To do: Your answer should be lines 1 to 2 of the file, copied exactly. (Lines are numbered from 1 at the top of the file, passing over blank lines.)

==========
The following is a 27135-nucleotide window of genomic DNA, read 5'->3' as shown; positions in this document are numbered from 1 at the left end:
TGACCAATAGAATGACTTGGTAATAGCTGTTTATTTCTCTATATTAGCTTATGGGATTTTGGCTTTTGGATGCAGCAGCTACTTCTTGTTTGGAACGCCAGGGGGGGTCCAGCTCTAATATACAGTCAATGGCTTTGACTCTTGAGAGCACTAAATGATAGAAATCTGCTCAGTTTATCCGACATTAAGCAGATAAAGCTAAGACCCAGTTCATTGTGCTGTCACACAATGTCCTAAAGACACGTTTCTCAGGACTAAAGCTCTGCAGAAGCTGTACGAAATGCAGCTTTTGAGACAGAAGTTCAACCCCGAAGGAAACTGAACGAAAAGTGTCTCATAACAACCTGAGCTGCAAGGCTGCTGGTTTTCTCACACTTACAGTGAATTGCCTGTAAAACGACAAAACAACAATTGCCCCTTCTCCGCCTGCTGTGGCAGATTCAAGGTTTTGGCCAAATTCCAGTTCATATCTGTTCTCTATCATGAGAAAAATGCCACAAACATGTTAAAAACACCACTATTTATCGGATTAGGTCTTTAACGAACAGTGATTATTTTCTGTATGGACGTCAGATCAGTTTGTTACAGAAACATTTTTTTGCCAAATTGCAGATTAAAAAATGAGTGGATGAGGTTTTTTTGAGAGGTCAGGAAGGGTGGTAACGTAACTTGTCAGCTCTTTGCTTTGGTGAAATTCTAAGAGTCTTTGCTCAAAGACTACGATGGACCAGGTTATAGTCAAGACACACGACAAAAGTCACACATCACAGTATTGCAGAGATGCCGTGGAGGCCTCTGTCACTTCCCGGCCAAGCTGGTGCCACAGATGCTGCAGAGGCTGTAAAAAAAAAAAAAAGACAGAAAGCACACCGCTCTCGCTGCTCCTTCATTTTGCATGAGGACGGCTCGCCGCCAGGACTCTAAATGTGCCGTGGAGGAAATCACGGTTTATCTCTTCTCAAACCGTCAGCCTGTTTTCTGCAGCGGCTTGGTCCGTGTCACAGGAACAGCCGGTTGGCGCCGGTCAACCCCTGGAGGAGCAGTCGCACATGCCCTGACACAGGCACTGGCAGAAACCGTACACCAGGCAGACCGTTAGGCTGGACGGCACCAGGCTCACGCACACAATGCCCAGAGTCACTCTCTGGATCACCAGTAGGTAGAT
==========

The following is a 27135-nucleotide window of genomic DNA, read 5'->3' as shown; positions in this document are numbered from 1 at the left end:
TGACCAATAGAATGACTTGGTAATAGCTGTTTATTTCTCTATATTAGCTTATGGGATTTTGGCTTTTGGATGCAGCAGCTACTTCTTGTTTGGAACGCCAGGGGGGGTCCAGCTCTAATATACAGTCAATGGCTTTGACTCTTGAGAGCACTAAATGATAGAAATCTGCTCAGTTTATCCGACATTAAGCAGATAAAGCTAAGACCCAGTTCATTGTGCTGTCACACAATGTCCTAAAGACACGTTTCTCAGGACTAAAGCTCTGCAGAAGCTGTACGAAATGCAGCTTTTGAGACAGAAGTTCAACCCCGAAGGAAACTGAACGAAAAGTGTCTCATAACAACCTGAGCTGCAAGGCTGCTGGTTTTCTCACACTTACAGTGAATTGCCTGTAAAACGACAAAACAACAATTGCCCCTTCTCCGCCTGCTGTGGCAGATTCAAGGTTTTGGCCAAATTCCAGTTCATATCTGTTCTCTATCATGAGAAAAATGCCACAAACATGTTAAAAACACCACTATTTATCGGATTAGGTCTTTAACGAACAGTGATTATTTTCTGTATGGACGTCAGATCAGTTTGTTACAGAAACATTTTTTTGCCAAATTGCAGATTAAAAAATGAGTGGATGAGGTTTTTTTGAGAGGTCAGGAAGGGTGGTAACGTAACTTGTCAGCTCTTTGCTTTGGTGAAATTCTAAGAGTCTTTGCTCAAAGACTACGATGGACCAGGTTATAGTCAAGACACACGACAAAAGTCACACATCACAGTATTGCAGAGATGCCGTGGAGGCCTCTGTCACTTCCCGGCCAAGCTGGTGCCACAGATGCTGCAGAGGCTGTAAAAAAAAAAAAAAGACAGAAAGCACACCGCTCTCGCTGCTCCTTCATTTTGCATGAGGACGGCTCGCCGCCAGGACTCTAAATGTGCCGTGGAGGAAATCACGGTTTATCTCTTCTCAAACCGTCAGCCTGTTTTCTGCAGCGGCTTGGTCCGTGTCACAGGAACAGCCGGTTGGCGCCGGTCAACCCCTGGAGGAGCAGTCGCACATGCCCTGACACAGGCACTGGCAGAAACCGTACACCAGGCAGACCGTTAGGCTGGACGGCACCAGGCTCACGCACACAATGCCCAGAGTCACTCTCTGGATCACCAGTAGGTAGAT